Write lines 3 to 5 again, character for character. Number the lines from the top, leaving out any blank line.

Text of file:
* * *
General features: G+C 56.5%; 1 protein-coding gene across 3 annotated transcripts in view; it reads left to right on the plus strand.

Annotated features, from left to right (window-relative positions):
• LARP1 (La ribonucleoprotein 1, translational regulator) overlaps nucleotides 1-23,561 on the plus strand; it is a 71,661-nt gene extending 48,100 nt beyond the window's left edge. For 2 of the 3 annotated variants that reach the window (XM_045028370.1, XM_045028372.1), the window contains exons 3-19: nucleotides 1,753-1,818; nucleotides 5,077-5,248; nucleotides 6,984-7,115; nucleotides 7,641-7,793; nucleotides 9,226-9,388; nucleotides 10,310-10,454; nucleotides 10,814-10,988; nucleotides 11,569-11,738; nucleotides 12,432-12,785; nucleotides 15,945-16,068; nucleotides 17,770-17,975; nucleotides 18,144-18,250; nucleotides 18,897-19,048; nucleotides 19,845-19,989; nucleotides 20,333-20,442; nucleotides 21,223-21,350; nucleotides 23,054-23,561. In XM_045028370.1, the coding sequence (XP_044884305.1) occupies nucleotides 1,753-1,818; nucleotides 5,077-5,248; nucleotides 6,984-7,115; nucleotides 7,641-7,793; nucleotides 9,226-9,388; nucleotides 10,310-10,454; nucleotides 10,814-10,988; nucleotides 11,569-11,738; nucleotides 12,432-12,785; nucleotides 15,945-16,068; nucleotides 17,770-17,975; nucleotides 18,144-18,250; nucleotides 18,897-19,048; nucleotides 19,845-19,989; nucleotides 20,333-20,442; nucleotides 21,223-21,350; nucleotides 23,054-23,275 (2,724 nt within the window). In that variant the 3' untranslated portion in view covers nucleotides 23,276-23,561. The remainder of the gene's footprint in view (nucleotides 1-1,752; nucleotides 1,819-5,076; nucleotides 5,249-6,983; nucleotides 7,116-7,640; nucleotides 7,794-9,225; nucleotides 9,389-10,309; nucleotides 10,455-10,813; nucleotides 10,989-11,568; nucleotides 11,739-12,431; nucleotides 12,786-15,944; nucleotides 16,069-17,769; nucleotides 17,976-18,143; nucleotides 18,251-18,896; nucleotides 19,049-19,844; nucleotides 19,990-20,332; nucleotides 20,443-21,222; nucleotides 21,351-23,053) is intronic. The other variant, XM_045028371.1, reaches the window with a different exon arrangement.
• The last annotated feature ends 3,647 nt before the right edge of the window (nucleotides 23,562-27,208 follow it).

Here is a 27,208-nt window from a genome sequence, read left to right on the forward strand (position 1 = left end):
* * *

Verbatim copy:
• LARP1 (La ribonucleoprotein 1, translational regulator) overlaps nucleotides 1-23,561 on the plus strand; it is a 71,661-nt gene extending 48,100 nt beyond the window's left edge. For 2 of the 3 annotated variants that reach the window (XM_045028370.1, XM_045028372.1), the window contains exons 3-19: nucleotides 1,753-1,818; nucleotides 5,077-5,248; nucleotides 6,984-7,115; nucleotides 7,641-7,793; nucleotides 9,226-9,388; nucleotides 10,310-10,454; nucleotides 10,814-10,988; nucleotides 11,569-11,738; nucleotides 12,432-12,785; nucleotides 15,945-16,068; nucleotides 17,770-17,975; nucleotides 18,144-18,250; nucleotides 18,897-19,048; nucleotides 19,845-19,989; nucleotides 20,333-20,442; nucleotides 21,223-21,350; nucleotides 23,054-23,561. In XM_045028370.1, the coding sequence (XP_044884305.1) occupies nucleotides 1,753-1,818; nucleotides 5,077-5,248; nucleotides 6,984-7,115; nucleotides 7,641-7,793; nucleotides 9,226-9,388; nucleotides 10,310-10,454; nucleotides 10,814-10,988; nucleotides 11,569-11,738; nucleotides 12,432-12,785; nucleotides 15,945-16,068; nucleotides 17,770-17,975; nucleotides 18,144-18,250; nucleotides 18,897-19,048; nucleotides 19,845-19,989; nucleotides 20,333-20,442; nucleotides 21,223-21,350; nucleotides 23,054-23,275 (2,724 nt within the window). In that variant the 3' untranslated portion in view covers nucleotides 23,276-23,561. The remainder of the gene's footprint in view (nucleotides 1-1,752; nucleotides 1,819-5,076; nucleotides 5,249-6,983; nucleotides 7,116-7,640; nucleotides 7,794-9,225; nucleotides 9,389-10,309; nucleotides 10,455-10,813; nucleotides 10,989-11,568; nucleotides 11,739-12,431; nucleotides 12,786-15,944; nucleotides 16,069-17,769; nucleotides 17,976-18,143; nucleotides 18,251-18,896; nucleotides 19,049-19,844; nucleotides 19,990-20,332; nucleotides 20,443-21,222; nucleotides 21,351-23,053) is intronic. The other variant, XM_045028371.1, reaches the window with a different exon arrangement.
• The last annotated feature ends 3,647 nt before the right edge of the window (nucleotides 23,562-27,208 follow it).

Here is a 27,208-nt window from a genome sequence, read left to right on the forward strand (position 1 = left end):